Two former slaughterhouse workers were charged with abusing ailing
cattle in a case based on undercover video footage showing crippled and sick
animals being shoved with forklifts.
Bench warrants for the arrest of Daniel Navarro and Luis Sanchez were issued after they failed to appear for arraignment. Prosecutors did not know if they had retained lawyers.
Authorities said Navarro and Sanchez were seen in the Humane Society video, which showed workers kicking, shocking and otherwise abusing "downer" animals that were apparently too sick or injured to walk into the slaughterhouse. Some animals had water forced down their throats, San Bernardino County District Attorney Michael Ramos said.
"The facts of this case are horrendous," Ramos said. "It makes your
stomach turn to see what they did to these cows."
Navarro and Sanchez were fired and their supervisor was suspended.
Navarro, 49, was charged with five felony counts of animal cruelty and three misdemeanors. Sanchez, 32, was charged with three misdemeanor counts. The misdemeanors allege illegal movement of a nonambulatory animal.
Navarro, of Pomona, would face up to eight years in prison if convicted; Sanchez, of Chino, would face up to three years.
The slaughterhouse in Chino is operated by Westland/Hallmark Meat Co., which supplies meat to the federal school lunch program and to major hamburger chains. The U.S. Department of Agriculture suspended operations at Westland/Hallmark after the video surfaced earlier this year, and lawmakers in Washington called Thursday for an investigation.
Federal regulations call for keeping downed cattle out of the food supply because they may pose a higher risk of E. coli, salmonella contamination or mad cow disease because they typically wallow in feces and their immune systems are often weak.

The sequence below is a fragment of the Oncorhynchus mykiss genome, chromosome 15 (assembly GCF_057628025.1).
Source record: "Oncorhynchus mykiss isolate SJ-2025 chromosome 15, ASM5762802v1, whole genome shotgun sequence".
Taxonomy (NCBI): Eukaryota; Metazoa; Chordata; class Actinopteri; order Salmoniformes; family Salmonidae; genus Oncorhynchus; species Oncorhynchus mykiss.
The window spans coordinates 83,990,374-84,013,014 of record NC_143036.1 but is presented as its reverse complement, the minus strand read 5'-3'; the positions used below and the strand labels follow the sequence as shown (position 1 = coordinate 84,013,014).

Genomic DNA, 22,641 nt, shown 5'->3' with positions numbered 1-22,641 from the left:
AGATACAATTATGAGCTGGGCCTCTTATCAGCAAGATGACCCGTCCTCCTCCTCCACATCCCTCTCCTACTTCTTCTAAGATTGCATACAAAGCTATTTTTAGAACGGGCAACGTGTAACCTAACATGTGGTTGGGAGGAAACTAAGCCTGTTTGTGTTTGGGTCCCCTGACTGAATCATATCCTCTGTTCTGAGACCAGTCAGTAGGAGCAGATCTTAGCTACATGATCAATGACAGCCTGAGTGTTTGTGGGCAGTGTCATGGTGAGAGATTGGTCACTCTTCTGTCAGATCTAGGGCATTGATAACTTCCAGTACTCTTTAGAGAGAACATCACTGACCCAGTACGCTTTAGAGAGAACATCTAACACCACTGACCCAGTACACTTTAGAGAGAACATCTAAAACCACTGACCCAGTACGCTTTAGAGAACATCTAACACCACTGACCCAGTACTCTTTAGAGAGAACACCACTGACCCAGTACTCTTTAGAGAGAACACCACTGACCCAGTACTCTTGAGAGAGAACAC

USDA officials have put a hold on meat products from the Westland/Hallmark facility until Tuesday, though investigations have found no evidence that meat from disabled animals has entered the food supply.
Westland President Steve Mendell said in a letter posted on the company's Web site that he was "shocked and horrified" by the video.
The USDA inspector general is looking into Westland's procedures and could turn over information to the Justice Department for criminal charges, though no charges have been filed against the company or its management.
The district attorney said prosecutors would have to show management had knowledge of the activities and that had not been determined.
The video was shot by a person working undercover for The Humane Society of the United States.
Wayne Pacelle, president and chief executive of The Humane Society, said he couldn't estimate how many animals were mistreated at the plant. Regardless, the case should be a wake-up call to the government to do better monitoring; a USDA inspector was only at the plant for about two hours each day, he said.